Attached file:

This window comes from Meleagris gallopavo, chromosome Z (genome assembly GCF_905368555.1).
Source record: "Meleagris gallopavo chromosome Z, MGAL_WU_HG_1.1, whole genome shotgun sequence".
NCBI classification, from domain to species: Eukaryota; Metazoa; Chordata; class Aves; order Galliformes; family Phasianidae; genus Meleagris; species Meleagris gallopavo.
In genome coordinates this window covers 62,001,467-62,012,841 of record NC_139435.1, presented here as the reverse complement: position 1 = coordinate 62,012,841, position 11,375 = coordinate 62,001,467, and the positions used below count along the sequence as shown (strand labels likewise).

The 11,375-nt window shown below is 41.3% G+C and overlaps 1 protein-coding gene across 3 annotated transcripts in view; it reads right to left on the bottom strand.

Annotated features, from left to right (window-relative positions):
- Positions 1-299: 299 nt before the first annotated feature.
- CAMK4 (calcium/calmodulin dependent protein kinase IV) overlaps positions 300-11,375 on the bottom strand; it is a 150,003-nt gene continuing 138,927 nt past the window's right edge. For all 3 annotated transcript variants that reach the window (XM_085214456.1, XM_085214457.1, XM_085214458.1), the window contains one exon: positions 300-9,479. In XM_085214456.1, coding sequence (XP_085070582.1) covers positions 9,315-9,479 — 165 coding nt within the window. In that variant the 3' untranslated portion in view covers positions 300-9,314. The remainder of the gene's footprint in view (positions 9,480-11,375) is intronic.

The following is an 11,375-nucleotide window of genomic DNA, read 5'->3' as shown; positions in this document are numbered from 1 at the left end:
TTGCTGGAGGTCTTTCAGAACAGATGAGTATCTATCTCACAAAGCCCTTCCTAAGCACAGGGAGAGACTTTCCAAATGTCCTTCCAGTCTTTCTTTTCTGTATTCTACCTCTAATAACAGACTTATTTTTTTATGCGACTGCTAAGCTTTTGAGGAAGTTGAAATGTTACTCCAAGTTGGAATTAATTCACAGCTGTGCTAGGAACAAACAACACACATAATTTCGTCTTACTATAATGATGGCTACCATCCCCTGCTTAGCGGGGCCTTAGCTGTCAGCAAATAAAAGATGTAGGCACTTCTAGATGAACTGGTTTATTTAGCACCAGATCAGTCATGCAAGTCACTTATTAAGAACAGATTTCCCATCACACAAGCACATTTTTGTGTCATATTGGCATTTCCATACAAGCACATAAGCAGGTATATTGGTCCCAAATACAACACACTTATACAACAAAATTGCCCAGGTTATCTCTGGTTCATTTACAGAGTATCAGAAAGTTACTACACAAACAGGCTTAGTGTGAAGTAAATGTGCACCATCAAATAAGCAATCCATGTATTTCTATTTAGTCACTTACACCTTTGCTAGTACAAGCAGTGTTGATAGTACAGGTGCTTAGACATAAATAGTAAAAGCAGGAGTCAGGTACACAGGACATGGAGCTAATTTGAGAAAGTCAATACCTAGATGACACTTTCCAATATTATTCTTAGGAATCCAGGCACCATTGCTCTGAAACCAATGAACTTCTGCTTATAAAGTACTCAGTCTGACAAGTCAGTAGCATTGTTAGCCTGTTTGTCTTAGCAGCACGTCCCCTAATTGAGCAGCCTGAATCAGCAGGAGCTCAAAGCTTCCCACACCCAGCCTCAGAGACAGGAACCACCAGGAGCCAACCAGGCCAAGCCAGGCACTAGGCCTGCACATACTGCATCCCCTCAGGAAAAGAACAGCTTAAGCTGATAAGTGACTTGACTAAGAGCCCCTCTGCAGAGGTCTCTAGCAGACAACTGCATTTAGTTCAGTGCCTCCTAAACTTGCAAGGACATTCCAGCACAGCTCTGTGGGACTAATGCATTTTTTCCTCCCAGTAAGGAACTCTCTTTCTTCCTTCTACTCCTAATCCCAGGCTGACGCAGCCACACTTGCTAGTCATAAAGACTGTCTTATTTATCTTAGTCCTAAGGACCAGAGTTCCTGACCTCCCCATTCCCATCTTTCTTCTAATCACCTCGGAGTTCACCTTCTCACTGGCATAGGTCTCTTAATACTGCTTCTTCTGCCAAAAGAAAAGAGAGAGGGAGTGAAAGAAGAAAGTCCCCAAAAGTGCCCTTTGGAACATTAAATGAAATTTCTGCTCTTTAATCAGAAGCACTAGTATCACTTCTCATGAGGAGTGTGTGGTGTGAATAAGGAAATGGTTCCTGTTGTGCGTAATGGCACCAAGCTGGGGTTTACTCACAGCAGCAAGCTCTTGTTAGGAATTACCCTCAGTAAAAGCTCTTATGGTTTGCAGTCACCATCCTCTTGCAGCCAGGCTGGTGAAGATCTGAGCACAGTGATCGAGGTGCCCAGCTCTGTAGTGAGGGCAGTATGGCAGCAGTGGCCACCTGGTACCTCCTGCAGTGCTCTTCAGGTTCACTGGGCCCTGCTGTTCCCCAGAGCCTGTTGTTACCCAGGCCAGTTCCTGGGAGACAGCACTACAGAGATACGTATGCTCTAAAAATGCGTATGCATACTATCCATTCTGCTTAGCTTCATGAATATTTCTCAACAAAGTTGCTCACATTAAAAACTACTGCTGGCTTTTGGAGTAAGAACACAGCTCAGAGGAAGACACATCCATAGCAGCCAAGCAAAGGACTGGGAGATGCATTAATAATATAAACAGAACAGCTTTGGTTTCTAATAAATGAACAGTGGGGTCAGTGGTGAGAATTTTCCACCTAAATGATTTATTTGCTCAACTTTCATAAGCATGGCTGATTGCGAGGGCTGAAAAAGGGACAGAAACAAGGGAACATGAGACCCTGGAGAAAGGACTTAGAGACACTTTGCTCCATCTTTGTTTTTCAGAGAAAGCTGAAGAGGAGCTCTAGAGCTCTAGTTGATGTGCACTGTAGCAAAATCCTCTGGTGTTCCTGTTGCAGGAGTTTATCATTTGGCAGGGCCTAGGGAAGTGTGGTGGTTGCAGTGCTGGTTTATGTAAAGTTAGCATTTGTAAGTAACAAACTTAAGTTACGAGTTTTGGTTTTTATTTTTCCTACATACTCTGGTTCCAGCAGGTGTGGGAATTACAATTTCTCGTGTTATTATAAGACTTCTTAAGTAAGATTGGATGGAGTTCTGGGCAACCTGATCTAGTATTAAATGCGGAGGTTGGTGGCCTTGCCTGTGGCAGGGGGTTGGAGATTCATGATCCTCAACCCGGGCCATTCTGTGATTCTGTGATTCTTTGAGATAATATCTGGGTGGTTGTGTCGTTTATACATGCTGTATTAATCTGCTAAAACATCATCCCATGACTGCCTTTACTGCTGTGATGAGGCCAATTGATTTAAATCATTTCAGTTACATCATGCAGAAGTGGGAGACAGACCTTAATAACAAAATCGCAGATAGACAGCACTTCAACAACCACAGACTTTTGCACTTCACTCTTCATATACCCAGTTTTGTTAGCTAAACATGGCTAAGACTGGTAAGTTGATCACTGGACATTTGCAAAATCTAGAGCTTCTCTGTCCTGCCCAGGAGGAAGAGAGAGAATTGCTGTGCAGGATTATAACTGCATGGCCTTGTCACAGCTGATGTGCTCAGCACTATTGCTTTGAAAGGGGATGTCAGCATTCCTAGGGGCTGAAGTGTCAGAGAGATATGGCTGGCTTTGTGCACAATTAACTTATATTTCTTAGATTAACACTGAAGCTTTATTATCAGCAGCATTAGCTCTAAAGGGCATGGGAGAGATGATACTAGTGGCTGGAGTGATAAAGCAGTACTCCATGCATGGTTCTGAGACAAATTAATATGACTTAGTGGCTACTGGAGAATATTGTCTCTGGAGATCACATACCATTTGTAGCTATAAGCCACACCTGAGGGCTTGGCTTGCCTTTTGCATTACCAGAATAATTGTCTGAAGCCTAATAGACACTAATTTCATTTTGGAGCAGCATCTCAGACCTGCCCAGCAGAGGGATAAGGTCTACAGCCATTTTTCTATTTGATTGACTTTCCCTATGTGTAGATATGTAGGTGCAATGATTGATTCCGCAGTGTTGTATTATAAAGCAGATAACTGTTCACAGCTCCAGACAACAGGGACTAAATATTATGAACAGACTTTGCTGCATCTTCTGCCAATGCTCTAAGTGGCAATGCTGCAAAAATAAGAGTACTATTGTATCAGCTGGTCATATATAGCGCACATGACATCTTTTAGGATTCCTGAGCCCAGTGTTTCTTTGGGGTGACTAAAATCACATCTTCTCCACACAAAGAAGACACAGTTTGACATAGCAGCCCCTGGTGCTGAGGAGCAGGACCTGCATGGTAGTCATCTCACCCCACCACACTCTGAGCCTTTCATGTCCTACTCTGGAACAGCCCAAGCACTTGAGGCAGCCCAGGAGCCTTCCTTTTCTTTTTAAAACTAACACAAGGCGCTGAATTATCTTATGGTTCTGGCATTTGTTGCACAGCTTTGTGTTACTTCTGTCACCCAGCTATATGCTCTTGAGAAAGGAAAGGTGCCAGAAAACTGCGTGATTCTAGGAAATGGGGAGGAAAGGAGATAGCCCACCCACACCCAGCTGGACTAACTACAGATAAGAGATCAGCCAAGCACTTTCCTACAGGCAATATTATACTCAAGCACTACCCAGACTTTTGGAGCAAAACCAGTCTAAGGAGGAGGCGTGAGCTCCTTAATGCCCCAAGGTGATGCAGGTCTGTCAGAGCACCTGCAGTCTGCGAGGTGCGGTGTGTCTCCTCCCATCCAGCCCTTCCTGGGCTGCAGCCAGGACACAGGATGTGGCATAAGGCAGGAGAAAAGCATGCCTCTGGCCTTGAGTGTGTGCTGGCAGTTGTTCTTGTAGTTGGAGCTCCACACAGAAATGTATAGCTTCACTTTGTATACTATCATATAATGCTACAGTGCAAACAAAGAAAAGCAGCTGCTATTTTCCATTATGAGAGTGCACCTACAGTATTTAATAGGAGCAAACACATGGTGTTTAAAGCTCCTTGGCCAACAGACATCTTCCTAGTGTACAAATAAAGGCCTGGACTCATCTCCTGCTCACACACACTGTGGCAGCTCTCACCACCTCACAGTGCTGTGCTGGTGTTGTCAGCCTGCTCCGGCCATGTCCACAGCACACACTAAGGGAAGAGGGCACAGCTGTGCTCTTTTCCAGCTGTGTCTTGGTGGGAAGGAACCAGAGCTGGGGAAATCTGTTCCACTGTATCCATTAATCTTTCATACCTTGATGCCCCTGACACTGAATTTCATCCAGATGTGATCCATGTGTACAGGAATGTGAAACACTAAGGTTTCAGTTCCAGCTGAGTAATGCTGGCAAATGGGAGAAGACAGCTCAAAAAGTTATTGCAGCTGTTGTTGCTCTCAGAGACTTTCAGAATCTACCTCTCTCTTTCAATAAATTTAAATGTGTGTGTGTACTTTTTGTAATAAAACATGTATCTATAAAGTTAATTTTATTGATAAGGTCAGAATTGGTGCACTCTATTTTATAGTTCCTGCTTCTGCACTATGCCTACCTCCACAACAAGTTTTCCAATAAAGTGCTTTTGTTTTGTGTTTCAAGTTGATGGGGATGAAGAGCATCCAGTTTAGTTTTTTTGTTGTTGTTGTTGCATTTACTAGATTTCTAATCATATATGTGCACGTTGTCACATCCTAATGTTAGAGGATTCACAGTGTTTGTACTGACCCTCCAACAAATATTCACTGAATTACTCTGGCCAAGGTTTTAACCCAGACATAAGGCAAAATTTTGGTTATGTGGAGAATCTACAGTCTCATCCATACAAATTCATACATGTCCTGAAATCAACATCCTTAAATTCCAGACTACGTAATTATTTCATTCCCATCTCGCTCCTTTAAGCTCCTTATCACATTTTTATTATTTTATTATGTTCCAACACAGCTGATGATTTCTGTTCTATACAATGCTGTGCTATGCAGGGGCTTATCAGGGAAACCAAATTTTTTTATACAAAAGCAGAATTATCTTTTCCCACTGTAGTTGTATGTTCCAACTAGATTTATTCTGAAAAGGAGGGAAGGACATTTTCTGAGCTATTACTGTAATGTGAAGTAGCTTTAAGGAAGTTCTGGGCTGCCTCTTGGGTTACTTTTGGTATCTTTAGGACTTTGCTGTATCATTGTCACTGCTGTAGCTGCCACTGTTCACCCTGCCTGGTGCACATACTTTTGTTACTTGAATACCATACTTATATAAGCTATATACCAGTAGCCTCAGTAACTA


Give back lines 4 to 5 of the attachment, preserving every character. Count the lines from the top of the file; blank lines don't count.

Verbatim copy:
In genome coordinates this window covers 62,001,467-62,012,841 of record NC_139435.1, presented here as the reverse complement: position 1 = coordinate 62,012,841, position 11,375 = coordinate 62,001,467, and the positions used below count along the sequence as shown (strand labels likewise).

The 11,375-nt window shown below is 41.3% G+C and overlaps 1 protein-coding gene across 3 annotated transcripts in view; it reads right to left on the bottom strand.